Adventures in Ecuador
Against all recommendations, LESLIE LONG took her 9-year-old to chaotic Guayaquil.
The Galapagos Islands beckoned. My son and I were set to go, visions of Lonesome George — the last surviving member of a sub-species of giant tortoises — dancing in our heads, when comments about Guayaquil, the Ecuadorian port city from which the trip departed, started rolling in.
“It’s a pit,” someone said. “Spend as little time there as possible,” said another. And my favorite, “Leave your jewelry at home.”
The warnings made me nervous to say the least, given my son is only nine. But we had scheduled two days in Guayaquil because after all, why miss the chance to experience a bit of mainland Ecuador?
Our first morning there, the concierge at the cushy Hotel Hilton Colon assured us that Seminario Park, famous for its resident iguanas — and so high on Erik’s to-do list — was “extremely safe.” This is Guayaquil-ese, we discovered, for “guarded, policed and relentlessly patrolled by sentries, some carrying machine guns.”
The park was terrific, though, an elegant oasis where Erik was thrilled to encounter corpulent reptiles.
Next stop was the Malecon 2000, a newly built walkway along the muddy Guayas River. While it was nice — and safe — enough, our sweltering stroll left Erik dreaming of the hotel pool.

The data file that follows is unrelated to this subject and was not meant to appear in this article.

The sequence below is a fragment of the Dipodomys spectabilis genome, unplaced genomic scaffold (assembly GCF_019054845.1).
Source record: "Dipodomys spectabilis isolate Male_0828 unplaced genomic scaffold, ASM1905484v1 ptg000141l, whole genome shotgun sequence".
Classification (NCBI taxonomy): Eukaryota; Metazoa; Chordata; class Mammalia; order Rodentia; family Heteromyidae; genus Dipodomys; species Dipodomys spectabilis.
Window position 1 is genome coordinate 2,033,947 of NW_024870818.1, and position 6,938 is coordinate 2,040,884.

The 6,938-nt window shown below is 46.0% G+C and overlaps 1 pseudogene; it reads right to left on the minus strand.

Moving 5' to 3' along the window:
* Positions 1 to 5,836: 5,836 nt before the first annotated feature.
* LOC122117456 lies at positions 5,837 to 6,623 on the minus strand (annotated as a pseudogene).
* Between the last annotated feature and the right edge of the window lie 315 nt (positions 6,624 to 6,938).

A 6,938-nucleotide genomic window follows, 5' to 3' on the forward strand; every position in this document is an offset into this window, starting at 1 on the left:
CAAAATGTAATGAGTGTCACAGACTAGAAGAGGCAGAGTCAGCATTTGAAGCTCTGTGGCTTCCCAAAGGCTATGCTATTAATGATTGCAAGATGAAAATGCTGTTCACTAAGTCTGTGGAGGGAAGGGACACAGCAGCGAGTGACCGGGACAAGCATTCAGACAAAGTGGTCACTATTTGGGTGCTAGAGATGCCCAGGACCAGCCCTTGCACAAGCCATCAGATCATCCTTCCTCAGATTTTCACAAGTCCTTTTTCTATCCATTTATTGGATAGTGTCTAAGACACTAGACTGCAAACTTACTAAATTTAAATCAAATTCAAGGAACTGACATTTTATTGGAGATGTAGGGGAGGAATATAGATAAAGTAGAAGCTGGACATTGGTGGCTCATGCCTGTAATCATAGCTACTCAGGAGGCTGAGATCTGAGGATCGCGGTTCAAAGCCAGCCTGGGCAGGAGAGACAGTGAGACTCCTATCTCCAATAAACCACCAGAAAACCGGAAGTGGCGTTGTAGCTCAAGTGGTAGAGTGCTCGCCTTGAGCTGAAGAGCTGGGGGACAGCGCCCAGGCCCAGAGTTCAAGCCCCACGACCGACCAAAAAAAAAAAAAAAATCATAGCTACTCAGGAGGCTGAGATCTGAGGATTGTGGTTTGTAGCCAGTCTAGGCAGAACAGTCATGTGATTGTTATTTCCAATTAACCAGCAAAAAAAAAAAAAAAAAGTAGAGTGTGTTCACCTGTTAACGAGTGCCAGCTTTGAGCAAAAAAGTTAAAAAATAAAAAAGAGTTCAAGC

So that was where we retreated to cool off and drink fresh fruit daiquiris, virgin and non, at the swim-up bar.
As the equatorial sun dropped, Erik, ever adventurous, was up for some action. We taxied to Las Penas, a reconstructed colonial neighborhood rising 444 steps above the city. This formerly run-down hellhole has undergone an amazing renovation — and naturally, is crowded with guards.
My son and I easily climbed the steps to the top. Along the way, we stopped at little cafes and souvenir shops. The reward for our hike: sweeping city views.
For dinner, the hotel concierge recommended Caracol Azul, known for its seafood. It had seafood, all right — eight different preparations of white sea bass. (We found a similar menu at another restaurant the next night.)
The following day, we took a cab to Parque Historico, passing gated, wealthy communities. A 20-acre natural habitat of mangroves, the park lies along yet another murky river, the Doule. Our $3 admission tickets came with an English-speaking guide.
We also visited Guayaquil’s Mercado Artesanal, which has seemingly endless stalls. We were told that the indoor market was safe, but warned not to go outside. We did, though, for a street vendor’s 25-cent pineapple ice cream cones — and we survived.
Guayaquil, by the way, is working to overcome its reputation. Everyone we met wanted to please, and whenever we mentioned something we enjoyed, people seemed genuinely touched.